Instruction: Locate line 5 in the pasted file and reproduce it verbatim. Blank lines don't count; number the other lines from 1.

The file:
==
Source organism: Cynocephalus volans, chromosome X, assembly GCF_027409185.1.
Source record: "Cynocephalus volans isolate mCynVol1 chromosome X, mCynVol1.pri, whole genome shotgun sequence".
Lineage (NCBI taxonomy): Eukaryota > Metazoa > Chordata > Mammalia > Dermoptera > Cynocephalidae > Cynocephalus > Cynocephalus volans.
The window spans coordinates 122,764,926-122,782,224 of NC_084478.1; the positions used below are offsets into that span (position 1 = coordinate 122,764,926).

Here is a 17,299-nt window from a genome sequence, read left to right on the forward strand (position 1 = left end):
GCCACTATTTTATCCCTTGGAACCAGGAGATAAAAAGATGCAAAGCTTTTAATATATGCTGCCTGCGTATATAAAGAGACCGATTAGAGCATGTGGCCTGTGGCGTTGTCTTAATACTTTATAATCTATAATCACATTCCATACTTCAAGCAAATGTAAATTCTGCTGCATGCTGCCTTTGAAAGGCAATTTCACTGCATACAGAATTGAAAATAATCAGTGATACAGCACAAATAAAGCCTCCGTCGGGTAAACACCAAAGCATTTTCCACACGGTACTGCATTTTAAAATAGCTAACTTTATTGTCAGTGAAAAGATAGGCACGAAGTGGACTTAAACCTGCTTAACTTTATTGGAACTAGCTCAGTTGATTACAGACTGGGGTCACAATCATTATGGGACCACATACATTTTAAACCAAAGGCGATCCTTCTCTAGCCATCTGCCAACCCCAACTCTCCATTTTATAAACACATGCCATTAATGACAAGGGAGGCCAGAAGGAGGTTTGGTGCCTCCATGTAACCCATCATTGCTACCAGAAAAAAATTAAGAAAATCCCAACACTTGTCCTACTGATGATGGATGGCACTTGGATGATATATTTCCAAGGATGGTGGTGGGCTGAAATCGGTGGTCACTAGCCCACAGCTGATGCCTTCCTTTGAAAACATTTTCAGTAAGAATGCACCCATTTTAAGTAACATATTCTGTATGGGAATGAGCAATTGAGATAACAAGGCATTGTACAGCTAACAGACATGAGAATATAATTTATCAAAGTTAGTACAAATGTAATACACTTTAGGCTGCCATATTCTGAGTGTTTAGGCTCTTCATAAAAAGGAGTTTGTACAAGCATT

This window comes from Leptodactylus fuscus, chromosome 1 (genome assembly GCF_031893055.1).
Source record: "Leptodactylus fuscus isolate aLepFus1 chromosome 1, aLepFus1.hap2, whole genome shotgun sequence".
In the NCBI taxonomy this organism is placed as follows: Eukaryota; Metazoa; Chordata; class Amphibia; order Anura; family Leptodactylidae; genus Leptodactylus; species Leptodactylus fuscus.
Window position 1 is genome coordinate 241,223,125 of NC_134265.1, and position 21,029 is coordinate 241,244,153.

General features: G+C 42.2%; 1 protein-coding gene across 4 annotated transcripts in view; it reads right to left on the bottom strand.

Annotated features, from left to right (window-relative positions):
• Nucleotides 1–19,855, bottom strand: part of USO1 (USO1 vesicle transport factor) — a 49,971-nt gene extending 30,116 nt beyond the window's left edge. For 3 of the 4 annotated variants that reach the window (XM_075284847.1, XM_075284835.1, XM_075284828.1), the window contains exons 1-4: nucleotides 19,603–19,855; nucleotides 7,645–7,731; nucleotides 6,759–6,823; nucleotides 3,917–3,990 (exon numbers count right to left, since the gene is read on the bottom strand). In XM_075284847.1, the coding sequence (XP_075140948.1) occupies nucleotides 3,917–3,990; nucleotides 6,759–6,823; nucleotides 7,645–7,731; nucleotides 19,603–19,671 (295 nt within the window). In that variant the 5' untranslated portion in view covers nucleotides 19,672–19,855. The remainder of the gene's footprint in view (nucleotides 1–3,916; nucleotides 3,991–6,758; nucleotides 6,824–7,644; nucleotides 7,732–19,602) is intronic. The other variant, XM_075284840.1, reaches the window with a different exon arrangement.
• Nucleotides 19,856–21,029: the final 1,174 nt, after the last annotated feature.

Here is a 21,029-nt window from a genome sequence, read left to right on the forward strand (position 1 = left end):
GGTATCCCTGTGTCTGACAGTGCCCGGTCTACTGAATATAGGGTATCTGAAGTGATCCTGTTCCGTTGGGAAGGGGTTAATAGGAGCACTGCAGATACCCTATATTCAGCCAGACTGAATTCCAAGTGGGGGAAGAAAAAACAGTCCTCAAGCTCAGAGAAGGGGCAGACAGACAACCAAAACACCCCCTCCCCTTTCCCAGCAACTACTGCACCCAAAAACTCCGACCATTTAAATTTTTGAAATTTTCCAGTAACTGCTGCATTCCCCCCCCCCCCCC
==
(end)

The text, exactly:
Here is a 17,299-nt window from a genome sequence, read left to right on the forward strand (position 1 = left end):